Grocery Market Growth is at the Top and the Bottom
Competition in the local grocery market is more cutthroat than ever, with high-end food palaces and discounters opening dozens of new outlets over the past four years.
Since 2009, the number of gourmet grocery stores in Chicago and its close-in suburbs doubled from 22 to 44, while the number of discount supermarkets jumped 19 percent, to 94, according to a report from Oakbrook Terrace-based Mid-American Real Estate Corp.
The expansion of upper- and lower-end stores has taken a bite out of traditional, full-service grocers like Dominick’s, Jewel-Osco and locally owned chains. They’ve closed 8 percent of their stores in Mid-America’s study area, dropping from 161 to 148 outlets between 2009 and this August, according to the report.
“We just have a deep level of specialized concepts that fit different niches,” said Mid-America Principal Dan Tausk, who authored the study. “It’s making the longtime grocers react.”
The growth at the top and the bottom of the market reflects broader changes in the local economy.
On the one hand, gourmet operators are keen to meet increased demand among wealthy consumers living downtown for specialty items like gluten-free products and prepared foods. On the other, the discounters know that in a sluggish economy there’s a huge market of shoppers who can’t afford to pay a cent more than they have to for food.
The report, Mr. Tausk’s third since 2009, tracks grocery stores of at least 10,000 square feet within the most-populated part of the region, an area bound by Touhy Avenue on the north, Harlem Avenue on the west, 127th Street on the south and Lake Michigan on the east.
The study does not include convenience and drug stores. It divides grocers into three categories: gourmet stores, including Whole Foods Market Inc. and Mariano’s Fresh Market; full-service supermarkets, and discount chains, such as Aldi Inc. and Wal-Mart Stores Inc.
OVERALL COUNT RISES
The overall store count rose to 286 stores at the end of August, up 9 percent from 2009. Total square footage jumped more than 12 percent, to 9.9 million square, the report shows.
Tracking who’s winning and losing among grocers is critical for the real estate industry. Grocery stores are the “backbone” of the local retail market, as Mr. Tausk puts it, since nearly every consumer must shop for food. Supermarkets also can be the key to the health of many shopping centers because they’re often the main draw for shoppers who spend their money at neighboring stores.
Gourmet grocers have expanded the most over the past four years. In addition to doubling their store count, their square footage nearly tripled, to more than 1.8 million square feet, according to the study.
New gourmet competitors include Plum Market and Mrs. Green’s Natural Market, But it’s the breakneck expansion of Mariano’s Fresh Market, a division of Milwaukee-based Roundy’s Inc., that has driven the gourmet category and, to a degree, the broader retail market as well.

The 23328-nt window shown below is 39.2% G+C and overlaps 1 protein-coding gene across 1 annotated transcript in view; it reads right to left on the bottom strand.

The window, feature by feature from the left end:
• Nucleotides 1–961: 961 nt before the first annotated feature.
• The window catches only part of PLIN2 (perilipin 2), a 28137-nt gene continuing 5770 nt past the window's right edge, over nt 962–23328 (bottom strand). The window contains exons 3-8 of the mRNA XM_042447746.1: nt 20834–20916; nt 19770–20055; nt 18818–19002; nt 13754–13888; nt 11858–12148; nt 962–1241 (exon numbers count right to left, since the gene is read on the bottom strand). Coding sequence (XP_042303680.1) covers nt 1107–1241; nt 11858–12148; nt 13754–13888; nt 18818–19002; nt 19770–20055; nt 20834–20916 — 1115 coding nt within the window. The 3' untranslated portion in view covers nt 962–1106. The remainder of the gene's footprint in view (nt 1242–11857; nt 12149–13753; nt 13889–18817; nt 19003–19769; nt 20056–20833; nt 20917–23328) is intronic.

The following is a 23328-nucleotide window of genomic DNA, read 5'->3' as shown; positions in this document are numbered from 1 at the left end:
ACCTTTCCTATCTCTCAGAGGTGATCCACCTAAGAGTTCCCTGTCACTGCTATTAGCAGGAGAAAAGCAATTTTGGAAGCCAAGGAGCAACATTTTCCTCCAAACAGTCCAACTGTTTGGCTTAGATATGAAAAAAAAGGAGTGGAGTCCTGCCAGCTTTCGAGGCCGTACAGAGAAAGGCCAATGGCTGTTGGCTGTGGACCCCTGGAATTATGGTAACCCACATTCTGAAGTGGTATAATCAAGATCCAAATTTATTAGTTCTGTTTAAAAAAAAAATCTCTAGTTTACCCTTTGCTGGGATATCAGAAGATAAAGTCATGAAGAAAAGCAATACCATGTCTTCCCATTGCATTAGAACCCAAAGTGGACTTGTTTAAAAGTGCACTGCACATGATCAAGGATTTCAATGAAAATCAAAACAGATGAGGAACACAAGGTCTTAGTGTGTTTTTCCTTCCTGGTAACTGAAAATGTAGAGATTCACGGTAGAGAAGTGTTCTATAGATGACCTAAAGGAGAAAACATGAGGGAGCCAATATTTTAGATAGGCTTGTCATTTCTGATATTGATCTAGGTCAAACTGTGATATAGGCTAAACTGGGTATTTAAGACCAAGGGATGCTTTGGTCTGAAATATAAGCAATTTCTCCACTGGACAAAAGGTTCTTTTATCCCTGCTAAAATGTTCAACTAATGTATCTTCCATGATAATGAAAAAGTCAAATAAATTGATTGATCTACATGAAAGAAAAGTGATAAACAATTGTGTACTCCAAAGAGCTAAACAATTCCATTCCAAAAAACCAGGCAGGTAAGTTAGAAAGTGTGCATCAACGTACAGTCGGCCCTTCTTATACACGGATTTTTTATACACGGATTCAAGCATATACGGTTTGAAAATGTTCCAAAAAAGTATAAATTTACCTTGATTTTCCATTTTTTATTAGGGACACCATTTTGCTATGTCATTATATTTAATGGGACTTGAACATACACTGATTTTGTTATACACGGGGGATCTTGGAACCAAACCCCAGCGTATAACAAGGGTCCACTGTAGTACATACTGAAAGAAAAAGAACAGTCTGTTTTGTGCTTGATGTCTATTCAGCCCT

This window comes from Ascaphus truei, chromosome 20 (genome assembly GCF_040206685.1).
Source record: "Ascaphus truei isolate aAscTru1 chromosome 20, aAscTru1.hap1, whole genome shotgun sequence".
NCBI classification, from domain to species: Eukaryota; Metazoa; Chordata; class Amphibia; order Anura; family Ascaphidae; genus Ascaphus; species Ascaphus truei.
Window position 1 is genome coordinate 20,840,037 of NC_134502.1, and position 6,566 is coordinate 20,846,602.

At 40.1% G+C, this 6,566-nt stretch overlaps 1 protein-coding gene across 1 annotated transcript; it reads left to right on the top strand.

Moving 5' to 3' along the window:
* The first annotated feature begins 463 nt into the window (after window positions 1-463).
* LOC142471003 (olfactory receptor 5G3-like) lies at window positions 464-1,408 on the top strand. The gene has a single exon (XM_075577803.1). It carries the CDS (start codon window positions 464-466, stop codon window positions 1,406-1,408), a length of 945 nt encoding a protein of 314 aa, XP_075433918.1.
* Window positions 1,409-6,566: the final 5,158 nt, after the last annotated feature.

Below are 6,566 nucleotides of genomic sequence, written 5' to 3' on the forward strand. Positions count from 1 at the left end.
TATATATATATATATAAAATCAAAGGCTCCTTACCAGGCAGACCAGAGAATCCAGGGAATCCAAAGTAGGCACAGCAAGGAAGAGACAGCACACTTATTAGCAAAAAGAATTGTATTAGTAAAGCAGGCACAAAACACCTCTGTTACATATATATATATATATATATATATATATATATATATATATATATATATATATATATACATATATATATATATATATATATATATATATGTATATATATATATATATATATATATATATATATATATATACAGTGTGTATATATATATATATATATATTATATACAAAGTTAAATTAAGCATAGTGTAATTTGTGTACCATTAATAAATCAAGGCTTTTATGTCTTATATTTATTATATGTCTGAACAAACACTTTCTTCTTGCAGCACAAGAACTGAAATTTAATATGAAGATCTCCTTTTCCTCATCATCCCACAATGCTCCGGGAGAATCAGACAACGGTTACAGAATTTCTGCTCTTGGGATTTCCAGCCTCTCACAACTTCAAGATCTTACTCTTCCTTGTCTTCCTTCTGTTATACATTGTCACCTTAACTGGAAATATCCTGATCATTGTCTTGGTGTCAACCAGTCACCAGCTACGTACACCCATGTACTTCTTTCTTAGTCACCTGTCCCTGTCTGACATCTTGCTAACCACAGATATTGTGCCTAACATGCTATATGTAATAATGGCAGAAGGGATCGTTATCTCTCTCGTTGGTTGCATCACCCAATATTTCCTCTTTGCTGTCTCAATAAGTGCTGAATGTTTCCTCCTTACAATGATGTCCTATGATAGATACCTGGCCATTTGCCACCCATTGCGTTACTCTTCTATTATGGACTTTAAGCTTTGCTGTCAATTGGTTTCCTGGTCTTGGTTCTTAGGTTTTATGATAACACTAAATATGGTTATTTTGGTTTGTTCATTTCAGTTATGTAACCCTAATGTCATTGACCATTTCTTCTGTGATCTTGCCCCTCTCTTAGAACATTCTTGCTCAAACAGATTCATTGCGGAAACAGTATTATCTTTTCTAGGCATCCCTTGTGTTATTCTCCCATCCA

Mariano’s added seven new stores between 2011 and this year in the urban area covered by the Mid-America report, creating a wealth of new opportunities for landlords, retail developers and tenants. Mariano’s often cover 70,000 to 75,000 square feet as compared to the typical 50,000-square-foot full-service store, Mr. Tausk said.
“They’ve been the story,” he said.
A Mariano’s spokesman did not return a call.
Between 2009 and 2013 discounters expanded their local footprint, growing from 79 to 94 stores, a 19 percent gain, according to the study. The growth reflected the the pinched bank accounts consumers felt in the aftermath of the recession, Mr. Tausk said. Four discount groceries closed over the last two years, however.
Aldi has the most stores in Mid-America’s study area, with 57.
HOW WILL FULL-SERVICE CHAINS COMPETE?
A key question is how full-service grocers will compete in the changing food retailing landscape.
Chains like Dominick’s and Jewel-Osco that don’t fit consumer expectation on low price or glitzy options are struggling in markets across the country, said Jon Hauptman, partner at Willard Bishop LLC, a Barrington-based grocery consultancy.
“We’re seeing the share of traditional grocers beginning to subside as shoppers find alternatives at either end of the spectrum, at the low-cost or more upmarket side,” Mr. Hauptman said.
Over the past two years, Jewel-Osco, owned by a venture that includes New York-based Cerberus Capital Management L.P., and Dominick’s, a unit of Pleasanton, Calif.-based Safeway Inc., have both closed two stores each, according to the Mid-America report. Media representatives at the firms did not return calls.
Jewel-Osco has the most full-service stores in the Mid-America study area, with 46, vs. 22 for Dominick’s.
Jewel-Osco hasn’t been opening new stores, but it has shown a willingness to improve customer service and remodel existing stores, according to Mr. Tausk.
“At the store level they’re very focused on improving,” he said. “I just don’t see that same level of activity at Dominick’s.”
Source: ChicagoRealEstateDaily Micah Maidenberg September 16, 2013